How fans feel about the possible changes is up to them — some might want to watch more games, while others might be traditionalists and resistant to change. But for the leagues and their broadcasting partners, longer postseasons mean one thing.
"Money. It's a very easy answer," John Ourand, a media reporter for the Sports Business Journal, told CNN. "Money."
What the leagues are proposing
The owners reportedly want to expand the playoffs from six teams per conference to seven. Only the top seed from each conference would receive a bye in the first round, instead of the top two seeds, which is how it's handled currently. They'd also like to increase the number of regular season games from 16 to 17 and decrease the number of preseason games from 4 to 3, according to ESPN.
The club with the best record in each league would receive a bye in the wild card round and move to the Division series, per the Post. "The two other division winners and the wild card with the next-best record would each host all three games in a best-of-three wild-card round," the Post reported.
MLB would also reportedly implement a live playoff selection TV show in which teams select opponents on the last day of the regular season.
CNN reached out to the offices of the NFL and the MLB for comment.
The leagues stand to gain a lot ...
Both leagues might be beloved American institutions to millions of fans, but they're also meant to make money. It's clear why the NFL and its owners would be in favor of adding more teams to the playoffs. It means more games, and more games means more money.
"From a management point of view, you want more inventory to sell," said Andrew Brandt, a former vice president of the Green Bay Packers and the executive director of the Moorad Center for the Study of Sports Law at Villanova University. "And just think of all the ancillary revenue opportunities around an extra game -- whether it's suites at your home stadium, your marketing, the hotels, the economic impact throughout the city."
The TV networks also reap the benefits, said Brandt. "These NFL games," he said, "it's the only must-see programming on television right now."
The NFL had a good year for ratings. The 2019 season was the NFL's most watched in three years and kept up the momentum from the 2018 season. Viewership was up about 5% from 2018, with about 16.5 million viewers between the league's TV partners.
"NFL programming is the most popular programming genre on television, and it's not even close," he said. "For the TV networks to be able to get more NFL programming is great news for them."
MLB has similar motivations for expanding its playoffs, said Ourand.
"In all these leagues the playoffs are the highest-rated games of the year. So if you expand the playoffs it makes your products a lot more valuable."
"Obviously the incentive here is that it would bring a lot more money by TV deals," said Ginny Searle, an associate editor of Baseball Prospectus, which provides baseball statistics and analysis.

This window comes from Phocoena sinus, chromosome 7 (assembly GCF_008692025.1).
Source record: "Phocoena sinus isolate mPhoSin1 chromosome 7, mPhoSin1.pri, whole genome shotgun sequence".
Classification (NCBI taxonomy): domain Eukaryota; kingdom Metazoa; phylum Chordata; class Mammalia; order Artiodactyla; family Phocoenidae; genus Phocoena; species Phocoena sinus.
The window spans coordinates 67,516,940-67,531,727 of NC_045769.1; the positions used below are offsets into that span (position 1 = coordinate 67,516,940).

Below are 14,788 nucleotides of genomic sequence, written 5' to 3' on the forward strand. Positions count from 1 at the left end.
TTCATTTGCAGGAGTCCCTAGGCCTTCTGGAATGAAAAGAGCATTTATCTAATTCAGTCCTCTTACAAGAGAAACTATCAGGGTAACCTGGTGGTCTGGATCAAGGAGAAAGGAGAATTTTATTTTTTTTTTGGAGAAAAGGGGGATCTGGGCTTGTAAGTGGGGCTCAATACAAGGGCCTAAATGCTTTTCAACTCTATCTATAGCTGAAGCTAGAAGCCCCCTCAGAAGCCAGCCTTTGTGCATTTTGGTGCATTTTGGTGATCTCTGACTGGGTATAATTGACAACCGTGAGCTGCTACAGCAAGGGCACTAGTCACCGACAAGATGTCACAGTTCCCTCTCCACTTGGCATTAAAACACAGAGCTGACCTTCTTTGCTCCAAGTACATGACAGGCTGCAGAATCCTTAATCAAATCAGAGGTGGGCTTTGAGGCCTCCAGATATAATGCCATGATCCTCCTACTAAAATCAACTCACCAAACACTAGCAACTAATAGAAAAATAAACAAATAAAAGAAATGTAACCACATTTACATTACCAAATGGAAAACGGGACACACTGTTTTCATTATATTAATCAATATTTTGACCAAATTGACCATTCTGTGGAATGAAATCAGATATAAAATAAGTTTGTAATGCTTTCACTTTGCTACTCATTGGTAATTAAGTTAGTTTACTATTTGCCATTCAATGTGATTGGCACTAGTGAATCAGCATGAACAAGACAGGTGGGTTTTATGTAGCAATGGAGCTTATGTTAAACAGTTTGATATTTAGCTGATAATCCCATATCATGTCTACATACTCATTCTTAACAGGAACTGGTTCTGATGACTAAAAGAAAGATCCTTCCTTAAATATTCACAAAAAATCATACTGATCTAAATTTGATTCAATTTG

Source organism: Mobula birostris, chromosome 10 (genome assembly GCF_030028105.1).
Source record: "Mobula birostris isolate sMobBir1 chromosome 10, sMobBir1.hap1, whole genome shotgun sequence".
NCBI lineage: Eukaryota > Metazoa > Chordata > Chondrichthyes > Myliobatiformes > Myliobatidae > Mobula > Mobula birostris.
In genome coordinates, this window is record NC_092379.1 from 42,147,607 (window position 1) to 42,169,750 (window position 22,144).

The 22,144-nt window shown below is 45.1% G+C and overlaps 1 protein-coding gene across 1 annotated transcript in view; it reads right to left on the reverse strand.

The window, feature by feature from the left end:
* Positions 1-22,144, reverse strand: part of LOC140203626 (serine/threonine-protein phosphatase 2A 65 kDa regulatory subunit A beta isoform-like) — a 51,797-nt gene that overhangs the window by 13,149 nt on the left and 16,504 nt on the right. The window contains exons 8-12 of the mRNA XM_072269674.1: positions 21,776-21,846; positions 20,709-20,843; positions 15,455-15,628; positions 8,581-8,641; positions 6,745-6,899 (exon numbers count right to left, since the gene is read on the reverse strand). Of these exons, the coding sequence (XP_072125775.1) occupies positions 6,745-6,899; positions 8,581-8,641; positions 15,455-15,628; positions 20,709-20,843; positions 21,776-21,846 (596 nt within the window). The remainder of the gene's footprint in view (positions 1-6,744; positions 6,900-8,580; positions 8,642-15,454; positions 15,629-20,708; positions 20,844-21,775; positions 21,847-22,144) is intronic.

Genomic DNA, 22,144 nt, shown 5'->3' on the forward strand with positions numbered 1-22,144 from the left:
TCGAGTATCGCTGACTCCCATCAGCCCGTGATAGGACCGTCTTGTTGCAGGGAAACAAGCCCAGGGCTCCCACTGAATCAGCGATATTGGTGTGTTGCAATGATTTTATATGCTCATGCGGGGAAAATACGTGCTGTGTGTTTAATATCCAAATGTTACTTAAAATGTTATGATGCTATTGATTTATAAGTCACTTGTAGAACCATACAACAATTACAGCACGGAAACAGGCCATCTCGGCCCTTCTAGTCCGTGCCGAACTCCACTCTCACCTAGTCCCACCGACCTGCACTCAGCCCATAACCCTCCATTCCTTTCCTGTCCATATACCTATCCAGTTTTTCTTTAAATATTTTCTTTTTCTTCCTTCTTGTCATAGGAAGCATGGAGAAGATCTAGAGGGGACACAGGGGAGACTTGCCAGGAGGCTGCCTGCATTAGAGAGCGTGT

MLB's reported changes would go into effect before the 2022 season, Searle said, right after the league's broadcasting deal with ESPN and Turner expires.
Its current deal with Fox covers much of the playoffs, but changing the format would "add in basically a whole new round that there could be bidding on, there could be rights to," Searle said. And the proposed playoff selection TV show could offer more opportunities for licensing.
... but it's not so great for the players
But the NFL and MLB will need to convince their players. Changes in both leagues will need their approval, and it could be a tough sell.
"They're going to play an extra game," Ourand said of NFL players, "and it remains to be seen how they're going to be compensated for that."
The NFL players union declined to comment citing ongoing negotiations, but released a statement Friday that said, "Our player leadership looks forward to meeting with NFL management again next week before the Board takes a vote shortly after."
There are factors outside compensation, including the toll the game takes on NFL players' bodies.
Brandt pointed out players have been opposed to adding games for the last several years, "because of the injury impact, because of the realization that right now we have so many players getting injured, whether bodily injuries or head injuries."
"(T)hose terms should be nonnegotiable," he added.
MLB players are in a similar situation, Searle said. In theory, more money would flow to the players if the league expanded is playoffs, she said.
But "so far most of the reaction we've heard from players has been dismissive, if not outright ridiculing this plan," she said. "And I think that kind of shows you that they're not seeing the obvious benefits."
"There's not any big ticket item that says, we get this and you get that," Searle said.
The MLB Players Association did not respond to a request for comment, but Executive Director Tony Clark previously said, "Any measures that aim to incentivize competition are worth discussing. For playoff expansion specifically, the devil of those discussions will be in the details."